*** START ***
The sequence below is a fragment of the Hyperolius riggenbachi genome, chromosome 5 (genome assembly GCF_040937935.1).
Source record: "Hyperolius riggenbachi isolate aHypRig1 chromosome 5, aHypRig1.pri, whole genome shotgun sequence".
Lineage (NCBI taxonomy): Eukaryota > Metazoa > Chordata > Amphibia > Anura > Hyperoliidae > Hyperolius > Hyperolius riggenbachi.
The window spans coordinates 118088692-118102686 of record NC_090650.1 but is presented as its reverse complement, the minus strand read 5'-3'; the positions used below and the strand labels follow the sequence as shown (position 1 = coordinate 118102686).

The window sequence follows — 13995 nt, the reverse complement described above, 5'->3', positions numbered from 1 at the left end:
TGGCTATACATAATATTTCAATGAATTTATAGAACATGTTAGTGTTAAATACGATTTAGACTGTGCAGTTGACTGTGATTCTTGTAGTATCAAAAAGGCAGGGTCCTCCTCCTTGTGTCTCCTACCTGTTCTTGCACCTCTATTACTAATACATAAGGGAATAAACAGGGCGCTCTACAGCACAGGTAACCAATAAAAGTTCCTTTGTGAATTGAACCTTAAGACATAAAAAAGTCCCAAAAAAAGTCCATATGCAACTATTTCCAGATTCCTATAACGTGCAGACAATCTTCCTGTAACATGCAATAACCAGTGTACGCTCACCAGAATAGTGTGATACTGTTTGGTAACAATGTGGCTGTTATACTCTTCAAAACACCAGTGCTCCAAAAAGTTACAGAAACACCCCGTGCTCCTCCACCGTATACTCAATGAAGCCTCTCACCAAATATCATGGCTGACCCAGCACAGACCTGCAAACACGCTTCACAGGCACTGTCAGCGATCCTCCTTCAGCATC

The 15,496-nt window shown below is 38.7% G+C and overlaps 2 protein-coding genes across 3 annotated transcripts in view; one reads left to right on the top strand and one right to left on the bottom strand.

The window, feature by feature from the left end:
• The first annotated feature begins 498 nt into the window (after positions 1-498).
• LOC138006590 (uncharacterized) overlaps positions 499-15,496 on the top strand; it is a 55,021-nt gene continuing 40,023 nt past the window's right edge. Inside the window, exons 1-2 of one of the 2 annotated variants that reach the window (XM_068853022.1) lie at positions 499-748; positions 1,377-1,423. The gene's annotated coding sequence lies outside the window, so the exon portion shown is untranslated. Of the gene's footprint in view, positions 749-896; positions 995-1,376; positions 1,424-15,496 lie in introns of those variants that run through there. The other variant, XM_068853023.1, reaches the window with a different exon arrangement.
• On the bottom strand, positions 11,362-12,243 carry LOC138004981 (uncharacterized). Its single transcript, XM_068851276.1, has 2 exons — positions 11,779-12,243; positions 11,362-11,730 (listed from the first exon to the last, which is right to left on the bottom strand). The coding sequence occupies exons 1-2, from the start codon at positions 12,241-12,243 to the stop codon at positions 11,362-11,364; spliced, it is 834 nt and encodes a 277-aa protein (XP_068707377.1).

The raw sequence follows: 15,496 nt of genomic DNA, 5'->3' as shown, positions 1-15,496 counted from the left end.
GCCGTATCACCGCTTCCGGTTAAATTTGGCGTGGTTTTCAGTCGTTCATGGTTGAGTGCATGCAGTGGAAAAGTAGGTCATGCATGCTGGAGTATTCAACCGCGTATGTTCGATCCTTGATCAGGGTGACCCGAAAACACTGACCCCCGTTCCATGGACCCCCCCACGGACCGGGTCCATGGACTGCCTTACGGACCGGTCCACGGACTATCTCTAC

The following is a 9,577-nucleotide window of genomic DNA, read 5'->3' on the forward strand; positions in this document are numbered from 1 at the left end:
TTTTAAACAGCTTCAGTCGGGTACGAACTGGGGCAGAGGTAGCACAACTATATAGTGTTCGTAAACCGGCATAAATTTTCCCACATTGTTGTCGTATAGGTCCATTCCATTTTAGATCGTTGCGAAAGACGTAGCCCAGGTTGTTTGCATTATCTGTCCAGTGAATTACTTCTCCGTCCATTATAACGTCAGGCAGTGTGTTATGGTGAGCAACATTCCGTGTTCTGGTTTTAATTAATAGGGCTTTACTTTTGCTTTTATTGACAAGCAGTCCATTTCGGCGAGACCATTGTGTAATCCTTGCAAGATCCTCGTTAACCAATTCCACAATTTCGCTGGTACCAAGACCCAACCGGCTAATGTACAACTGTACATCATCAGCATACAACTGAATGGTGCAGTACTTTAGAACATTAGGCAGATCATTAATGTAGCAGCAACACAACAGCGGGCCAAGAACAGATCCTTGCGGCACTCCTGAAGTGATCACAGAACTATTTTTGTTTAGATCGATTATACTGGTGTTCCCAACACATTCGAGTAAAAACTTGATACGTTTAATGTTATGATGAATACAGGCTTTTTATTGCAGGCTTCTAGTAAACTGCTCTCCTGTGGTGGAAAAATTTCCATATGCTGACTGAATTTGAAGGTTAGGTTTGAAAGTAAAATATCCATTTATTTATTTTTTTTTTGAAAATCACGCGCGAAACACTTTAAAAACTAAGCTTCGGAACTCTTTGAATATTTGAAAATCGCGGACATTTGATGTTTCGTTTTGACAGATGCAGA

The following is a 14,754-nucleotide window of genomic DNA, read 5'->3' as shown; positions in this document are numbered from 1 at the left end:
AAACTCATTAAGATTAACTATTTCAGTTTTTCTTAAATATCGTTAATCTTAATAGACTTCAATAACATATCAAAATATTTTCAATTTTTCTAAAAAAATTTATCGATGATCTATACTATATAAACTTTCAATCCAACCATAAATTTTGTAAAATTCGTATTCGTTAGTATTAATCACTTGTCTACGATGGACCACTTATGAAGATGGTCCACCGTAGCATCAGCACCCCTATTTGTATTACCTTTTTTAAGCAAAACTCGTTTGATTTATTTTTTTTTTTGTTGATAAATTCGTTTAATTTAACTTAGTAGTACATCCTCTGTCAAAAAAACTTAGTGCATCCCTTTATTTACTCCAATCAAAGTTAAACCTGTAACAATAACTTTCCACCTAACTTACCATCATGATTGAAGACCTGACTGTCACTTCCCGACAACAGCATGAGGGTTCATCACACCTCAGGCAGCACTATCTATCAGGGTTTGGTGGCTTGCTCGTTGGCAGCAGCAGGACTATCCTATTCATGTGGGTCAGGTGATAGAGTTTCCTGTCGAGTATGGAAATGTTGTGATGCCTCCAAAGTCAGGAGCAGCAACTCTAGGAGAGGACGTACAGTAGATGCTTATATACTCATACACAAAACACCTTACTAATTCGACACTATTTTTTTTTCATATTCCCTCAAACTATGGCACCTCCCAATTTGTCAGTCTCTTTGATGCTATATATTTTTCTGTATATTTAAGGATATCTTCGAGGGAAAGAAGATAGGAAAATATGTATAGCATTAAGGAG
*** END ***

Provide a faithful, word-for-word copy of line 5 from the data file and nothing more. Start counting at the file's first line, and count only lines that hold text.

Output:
The window sequence follows — 13995 nt, the reverse complement described above, 5'->3', positions numbered from 1 at the left end: